The early season or spring skier will likewise require a Northwest Forest Pass to park at most trailheads. The forest service enforces the forest pass sporadically but vigorously, and the tickets are painful. Though many of the trailheads where these are enforced do not meet the Forest Service’s own standards for where they can charge the public for access, not carrying a pass will just cost you more.
Mt Hood is large enough that it creates it’s own weather. Warm, wet air moves inland from the Pacific and after it gives a token sprinkle to the coast range mountains, it encounters a significant barrier in the form of an 11,000-foot barrier. Through the magic of orogaphic lift, this creates precipitation on Mt Hood, and lots of it.
Don’t get excited. Throughout the season, in any month, some of this precipitation can fall as rain, which temporarily destabilizes the snowpack, certainly ruins any good snow hiding about, and forms icy crusts. Finding good skiing conditions requires aggressive pursuit of clear days immediately following storms so that snow can be skied before it is ruined.
Mt Hood’s solo posture in an otherwise flat landscape also means that it is subject to significant winds. Prevailing wind direction is from the Southwest, but wind directionality on Mt Hood is just a concept. In reality, winds on Mt Hood swirl in a variety of directions, and fluctuations in the treeless landscape can force winds to blow up-canyon, down-canyon, and even opposite to the direction of prevailing winds. Rarely, as arctic air pushes down into Wyoming and Idaho, the prevailing winds will pivot and come instead from the Northeast, completely reversing the normal pattern of wind-scouring and wind-loading.
The successful skier will approach Hood with the understanding that it takes three ski days on Mt Hood to find one actually good snow day, and that normal mental-models of where wind-loading can be expected need to be discarded in favor of observation and vigilance in the field.
Travel in the backcountry without avalanche awareness, training, partners, and equipment is stupid. If you have not taken at least a US Level 1 avalanche class, then you should stop reading and go sign up before proceeding. Avalanche education resources for the United States can be found at Avalanche.org.
Mt Hood has a true maritime snowpack. The snow is wet, heavy, and deep. Persistent weak layers do not persist long under normal conditions because they’re either crushed under a huge volume of snow or they’re drenched with liquid water. Consequently, avalanche hazard generally increases during storm cycles and quickly decreases afterwards. The riding quality often decreases along with it, so skill in the evaluation of terrain and wind-loading is needed to be able to ski during or shortly after storms.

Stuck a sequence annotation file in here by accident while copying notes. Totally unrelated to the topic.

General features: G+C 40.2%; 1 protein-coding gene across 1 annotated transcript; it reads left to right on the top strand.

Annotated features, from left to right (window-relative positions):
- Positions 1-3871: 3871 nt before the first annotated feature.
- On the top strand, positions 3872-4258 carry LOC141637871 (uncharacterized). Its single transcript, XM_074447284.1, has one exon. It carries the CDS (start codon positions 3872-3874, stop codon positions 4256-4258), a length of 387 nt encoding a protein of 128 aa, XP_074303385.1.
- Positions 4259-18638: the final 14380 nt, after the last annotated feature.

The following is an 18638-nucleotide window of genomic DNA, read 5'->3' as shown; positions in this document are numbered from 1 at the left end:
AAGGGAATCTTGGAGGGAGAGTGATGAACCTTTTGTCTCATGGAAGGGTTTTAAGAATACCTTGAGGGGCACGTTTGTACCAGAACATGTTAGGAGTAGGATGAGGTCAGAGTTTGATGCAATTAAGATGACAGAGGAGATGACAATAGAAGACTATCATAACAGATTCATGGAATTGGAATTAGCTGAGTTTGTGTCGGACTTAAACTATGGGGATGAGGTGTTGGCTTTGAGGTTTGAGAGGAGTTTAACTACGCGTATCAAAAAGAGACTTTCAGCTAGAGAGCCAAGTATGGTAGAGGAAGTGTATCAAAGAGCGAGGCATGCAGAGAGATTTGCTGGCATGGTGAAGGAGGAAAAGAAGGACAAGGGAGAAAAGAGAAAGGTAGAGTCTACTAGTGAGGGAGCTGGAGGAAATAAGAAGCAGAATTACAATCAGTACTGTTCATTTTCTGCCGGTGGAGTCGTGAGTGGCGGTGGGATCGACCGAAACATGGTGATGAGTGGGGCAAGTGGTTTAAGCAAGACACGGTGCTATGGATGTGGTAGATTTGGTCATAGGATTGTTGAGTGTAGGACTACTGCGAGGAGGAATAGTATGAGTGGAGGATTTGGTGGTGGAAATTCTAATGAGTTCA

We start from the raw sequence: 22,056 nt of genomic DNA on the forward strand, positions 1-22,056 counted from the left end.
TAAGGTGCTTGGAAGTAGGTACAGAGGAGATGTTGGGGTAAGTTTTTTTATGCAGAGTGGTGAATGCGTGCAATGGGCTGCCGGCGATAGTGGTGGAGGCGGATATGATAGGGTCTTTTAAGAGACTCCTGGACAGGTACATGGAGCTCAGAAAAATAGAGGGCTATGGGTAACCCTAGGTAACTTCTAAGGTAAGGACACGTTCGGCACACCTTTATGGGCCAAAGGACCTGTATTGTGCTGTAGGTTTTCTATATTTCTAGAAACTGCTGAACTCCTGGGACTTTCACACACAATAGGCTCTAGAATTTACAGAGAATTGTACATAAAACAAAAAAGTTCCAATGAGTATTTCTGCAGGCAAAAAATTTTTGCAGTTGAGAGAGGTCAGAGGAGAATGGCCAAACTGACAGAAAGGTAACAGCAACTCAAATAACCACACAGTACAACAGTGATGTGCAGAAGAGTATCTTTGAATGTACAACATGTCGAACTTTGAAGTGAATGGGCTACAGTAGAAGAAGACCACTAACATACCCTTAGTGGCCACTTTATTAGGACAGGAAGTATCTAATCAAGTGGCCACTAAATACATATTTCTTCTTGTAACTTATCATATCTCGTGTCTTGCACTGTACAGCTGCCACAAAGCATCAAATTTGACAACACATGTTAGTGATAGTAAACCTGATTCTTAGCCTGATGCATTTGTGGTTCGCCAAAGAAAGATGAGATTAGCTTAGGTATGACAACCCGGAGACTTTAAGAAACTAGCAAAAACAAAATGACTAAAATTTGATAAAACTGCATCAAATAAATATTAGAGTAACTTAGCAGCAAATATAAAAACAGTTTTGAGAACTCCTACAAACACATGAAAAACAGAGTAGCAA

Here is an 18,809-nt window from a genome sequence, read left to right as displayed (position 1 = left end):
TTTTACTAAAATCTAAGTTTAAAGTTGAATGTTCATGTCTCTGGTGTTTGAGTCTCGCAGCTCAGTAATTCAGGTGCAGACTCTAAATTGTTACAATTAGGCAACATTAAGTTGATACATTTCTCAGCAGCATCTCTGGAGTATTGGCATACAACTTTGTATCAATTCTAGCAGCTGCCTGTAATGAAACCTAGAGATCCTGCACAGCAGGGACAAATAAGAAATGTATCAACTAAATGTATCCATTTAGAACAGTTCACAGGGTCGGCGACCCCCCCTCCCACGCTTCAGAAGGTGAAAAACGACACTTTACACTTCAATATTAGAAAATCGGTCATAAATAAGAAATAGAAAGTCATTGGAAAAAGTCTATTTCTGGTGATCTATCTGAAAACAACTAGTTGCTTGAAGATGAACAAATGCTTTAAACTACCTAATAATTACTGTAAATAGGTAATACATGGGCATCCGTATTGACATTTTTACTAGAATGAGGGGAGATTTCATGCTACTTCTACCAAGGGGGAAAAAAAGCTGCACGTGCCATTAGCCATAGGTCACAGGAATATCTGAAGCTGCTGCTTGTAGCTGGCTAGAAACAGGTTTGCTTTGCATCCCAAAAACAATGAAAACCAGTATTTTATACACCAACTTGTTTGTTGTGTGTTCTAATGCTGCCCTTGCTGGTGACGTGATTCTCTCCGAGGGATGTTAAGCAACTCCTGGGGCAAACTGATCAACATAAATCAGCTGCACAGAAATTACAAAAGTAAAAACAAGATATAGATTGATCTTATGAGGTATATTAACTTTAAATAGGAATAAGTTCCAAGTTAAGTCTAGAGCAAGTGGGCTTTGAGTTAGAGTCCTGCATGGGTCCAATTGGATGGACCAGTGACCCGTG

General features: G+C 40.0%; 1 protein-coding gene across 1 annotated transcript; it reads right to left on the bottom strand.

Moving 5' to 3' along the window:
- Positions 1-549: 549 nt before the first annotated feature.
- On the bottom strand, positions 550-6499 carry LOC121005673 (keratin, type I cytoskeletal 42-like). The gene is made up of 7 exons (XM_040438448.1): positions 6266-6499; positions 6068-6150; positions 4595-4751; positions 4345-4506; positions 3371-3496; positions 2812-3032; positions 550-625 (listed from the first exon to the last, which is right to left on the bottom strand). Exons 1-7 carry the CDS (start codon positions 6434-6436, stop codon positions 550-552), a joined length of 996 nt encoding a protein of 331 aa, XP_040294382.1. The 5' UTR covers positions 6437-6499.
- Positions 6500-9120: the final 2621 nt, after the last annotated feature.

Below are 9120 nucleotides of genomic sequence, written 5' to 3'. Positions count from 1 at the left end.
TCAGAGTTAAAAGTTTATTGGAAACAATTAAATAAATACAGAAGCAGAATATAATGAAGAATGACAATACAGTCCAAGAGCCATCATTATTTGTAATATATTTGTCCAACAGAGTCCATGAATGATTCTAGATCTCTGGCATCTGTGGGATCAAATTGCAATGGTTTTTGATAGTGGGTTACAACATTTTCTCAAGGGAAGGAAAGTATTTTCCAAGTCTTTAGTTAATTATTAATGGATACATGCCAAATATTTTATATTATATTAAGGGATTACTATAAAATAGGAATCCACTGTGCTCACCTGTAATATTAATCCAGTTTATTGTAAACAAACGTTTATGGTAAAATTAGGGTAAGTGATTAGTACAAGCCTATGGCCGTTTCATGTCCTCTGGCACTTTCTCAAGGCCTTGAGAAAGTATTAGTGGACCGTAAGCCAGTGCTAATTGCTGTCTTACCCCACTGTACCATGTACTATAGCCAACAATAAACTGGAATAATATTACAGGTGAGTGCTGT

Unfortunately, our snowpack is comparatively very safe. This is a bad thing for two reasons. First, a skier who learns about the backcountry on Mt Hood is poorly equipped to make good decisions when traveling, particularly to continental locations like Colorado, Utah, or Wyoming. Second, foolhardy behavior that would lead to a short career in those mountains does not often get punished here, so bad habits run rampant. Be aware that skiers on Mt Hood will ask you whether the snow is stable, will watch to see if you ski a slope, and will then drop in on top of you after you’ve proved its “safety”.
Though avalanche incidents are uncommon on Mt Hood, near misses are easy because the snowpack can lead to complacency. An avalanche buried a skier just a few years ago in Little Zigzag Canyon, a common approach to a number of backcountry runs near Timberline. Personally, I’ve had a near miss in Heather Canyon in which an entire slope cracked and collapsed but thankfully didn’t slide. Be aware that a day on Mt Hood without an avalanche doesn’t mean a day without bad decisions. Behave cautiously. When avalanches do actually happen on Mt Hood, they can be massive.